From the April 2004 Idaho Observer:
Yurko one step closer to freedom
Florida judge schedules evidentiary hearing for late August
from the Yurko Project
ORLANDO -- A case management hearing here March 26, 2004, resulted in an evidentiary hearing for the STATE OF FLORIDA v. Alan Yurko to be scheduled for August 23, 2004.
Yurko was sentenced to serve life plus 10 years in 1998 for allegedly shaking his infant son to death. New evidence suggests that Baby Alan died from the contraindicated administration of vaccines and a lethal dose of heparin. Orlando/Osceola County Medical Examiner Shashi Gore's autopsy report, which was critical to Yurko's conviction, has been discredited.
The state told the court it stands behind its conviction and is prepared to continue its persecution of Yurko even though the evidence against him has been impeached.
The Yurko Project has five months to prepare for the hearing and will continue holding its on-line yard sale (see page 10) and other fund raising activities should the state insist upon going to trial, if one is ordered after the evidentiary hearing.
Health activist Gary Null's investigation of our case located a juror from the original trial in 1998 who has now become a staunch advocate for Yurko. He says, knowing what he knows now, he never would have convicted, and that there was pressure to do so. He's been making media statements to this effect.
It was requested at the case management hearing that his testimony be admitted in future proceedings, but the judge delayed decision on that point. The judge did, however, deny Yurko's request to question witnesses directly.
Yurko Project supporters and an increasingly sympathetic local media are stunned that the state plans to defend its conviction, particularly since it has removed Gore from its witness list.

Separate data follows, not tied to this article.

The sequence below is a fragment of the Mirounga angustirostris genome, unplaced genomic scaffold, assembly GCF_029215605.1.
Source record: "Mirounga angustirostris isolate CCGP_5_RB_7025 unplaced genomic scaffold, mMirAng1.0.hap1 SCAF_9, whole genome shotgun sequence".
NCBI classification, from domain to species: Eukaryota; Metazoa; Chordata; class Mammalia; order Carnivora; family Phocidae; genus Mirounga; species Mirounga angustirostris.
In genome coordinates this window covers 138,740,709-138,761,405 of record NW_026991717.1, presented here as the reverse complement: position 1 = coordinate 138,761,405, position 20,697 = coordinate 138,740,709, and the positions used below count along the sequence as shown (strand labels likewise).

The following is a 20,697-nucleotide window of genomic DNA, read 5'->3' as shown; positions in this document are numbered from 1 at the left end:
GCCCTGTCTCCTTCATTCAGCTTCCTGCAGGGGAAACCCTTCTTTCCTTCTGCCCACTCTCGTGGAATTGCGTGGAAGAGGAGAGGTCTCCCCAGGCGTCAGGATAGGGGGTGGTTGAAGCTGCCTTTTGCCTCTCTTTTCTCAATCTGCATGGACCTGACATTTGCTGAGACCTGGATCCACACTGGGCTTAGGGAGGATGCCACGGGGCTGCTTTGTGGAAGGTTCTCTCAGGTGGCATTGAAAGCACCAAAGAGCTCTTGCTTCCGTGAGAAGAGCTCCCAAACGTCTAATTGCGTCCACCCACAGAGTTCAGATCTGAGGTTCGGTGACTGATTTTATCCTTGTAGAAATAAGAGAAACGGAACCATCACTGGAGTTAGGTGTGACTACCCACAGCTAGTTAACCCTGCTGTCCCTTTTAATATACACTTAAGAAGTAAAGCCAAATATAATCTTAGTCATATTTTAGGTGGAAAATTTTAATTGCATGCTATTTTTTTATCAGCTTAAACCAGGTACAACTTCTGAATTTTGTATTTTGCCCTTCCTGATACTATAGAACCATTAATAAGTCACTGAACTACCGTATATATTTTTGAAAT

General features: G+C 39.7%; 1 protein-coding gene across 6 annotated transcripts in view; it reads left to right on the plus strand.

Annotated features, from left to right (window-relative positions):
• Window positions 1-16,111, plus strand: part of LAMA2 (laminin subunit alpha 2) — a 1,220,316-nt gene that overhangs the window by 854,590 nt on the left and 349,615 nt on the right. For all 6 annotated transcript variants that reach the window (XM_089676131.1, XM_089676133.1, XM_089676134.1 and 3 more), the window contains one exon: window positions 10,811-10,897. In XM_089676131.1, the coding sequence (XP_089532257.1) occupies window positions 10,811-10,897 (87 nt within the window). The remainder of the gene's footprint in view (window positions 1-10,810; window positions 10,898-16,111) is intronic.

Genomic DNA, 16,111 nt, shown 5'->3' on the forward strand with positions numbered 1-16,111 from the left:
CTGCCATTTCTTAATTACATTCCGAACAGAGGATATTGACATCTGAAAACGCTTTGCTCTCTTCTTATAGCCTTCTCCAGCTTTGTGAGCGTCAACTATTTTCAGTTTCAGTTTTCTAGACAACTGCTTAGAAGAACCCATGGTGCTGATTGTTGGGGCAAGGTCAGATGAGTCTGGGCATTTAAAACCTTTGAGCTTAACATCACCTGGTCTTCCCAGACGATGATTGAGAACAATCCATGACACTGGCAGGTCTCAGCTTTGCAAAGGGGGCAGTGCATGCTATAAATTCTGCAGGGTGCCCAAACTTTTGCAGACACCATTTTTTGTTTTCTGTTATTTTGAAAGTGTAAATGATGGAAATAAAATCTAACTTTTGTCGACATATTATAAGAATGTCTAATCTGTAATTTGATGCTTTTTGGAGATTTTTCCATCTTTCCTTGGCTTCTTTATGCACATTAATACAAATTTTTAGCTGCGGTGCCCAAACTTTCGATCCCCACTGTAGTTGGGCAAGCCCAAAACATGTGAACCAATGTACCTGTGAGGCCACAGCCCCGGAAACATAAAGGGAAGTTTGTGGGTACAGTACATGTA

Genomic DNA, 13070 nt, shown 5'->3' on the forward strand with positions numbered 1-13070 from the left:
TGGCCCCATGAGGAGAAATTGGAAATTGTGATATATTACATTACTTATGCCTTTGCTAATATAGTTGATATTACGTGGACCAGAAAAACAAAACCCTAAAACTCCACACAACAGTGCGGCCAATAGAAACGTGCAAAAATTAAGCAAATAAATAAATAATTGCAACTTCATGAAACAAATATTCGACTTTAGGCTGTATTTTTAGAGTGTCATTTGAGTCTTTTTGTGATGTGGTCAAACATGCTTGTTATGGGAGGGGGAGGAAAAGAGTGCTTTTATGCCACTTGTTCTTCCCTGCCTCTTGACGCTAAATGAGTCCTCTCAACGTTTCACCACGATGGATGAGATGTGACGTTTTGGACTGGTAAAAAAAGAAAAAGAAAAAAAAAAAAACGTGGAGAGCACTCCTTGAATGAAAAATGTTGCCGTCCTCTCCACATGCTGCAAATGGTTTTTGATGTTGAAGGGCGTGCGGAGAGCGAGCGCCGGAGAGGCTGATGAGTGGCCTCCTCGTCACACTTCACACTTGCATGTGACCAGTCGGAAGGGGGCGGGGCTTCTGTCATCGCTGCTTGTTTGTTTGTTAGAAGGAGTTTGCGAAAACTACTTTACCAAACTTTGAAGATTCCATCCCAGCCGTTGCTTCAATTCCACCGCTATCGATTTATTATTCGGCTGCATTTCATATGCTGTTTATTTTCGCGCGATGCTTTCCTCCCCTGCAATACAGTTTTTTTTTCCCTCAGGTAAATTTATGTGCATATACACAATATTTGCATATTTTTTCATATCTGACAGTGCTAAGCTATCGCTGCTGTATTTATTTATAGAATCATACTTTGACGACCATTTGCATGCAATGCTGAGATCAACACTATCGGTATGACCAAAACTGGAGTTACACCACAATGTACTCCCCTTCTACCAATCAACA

Gore has been ordered not to perform any more autopsies and would have been fired had he not been scheduled to retire this coming June.
At this time, the state appears prepared to proceed in the absence of a valid autopsy. Complicating the state's arguments will be a plethora of other evidence showing gross incompetence and malfeasance among most who were involved in an official capacity.
The Yurko Project theorizes that the prosecution's confidence is based on its knowledge that, no matter how much money the Yurko Project raises, it will always have more because it has the resources of the entire state of Florida to wage against one impoverished family.
The state is already playing its money card. The state has exercised its option to have a discovery hearing and to take depositions from defense witnesses, which must then be reciprocated by Yurko's lawyer. This is an extremely expensive tactic since Yurko has many witnesses ready to testify. It is also a calculated attempt to break the Yurko bank since these depositions are unnecessary as the evidence, which was the basis of the evidentiary hearing being granted, has already been submitted.
The judge requested that Yurko Project supporters refrain from sending letters to his office. He said they are of no help to Yurko and only serve to clog up his office and tick him off. We intend to honor the judge's request.
If you have something you don't need, or want something you do not have, help the Yurko Project raise money at the Yurko Project on-line yard sale at www.ayurkoproject.net
Also go to www.freeyurko.bizland.com.
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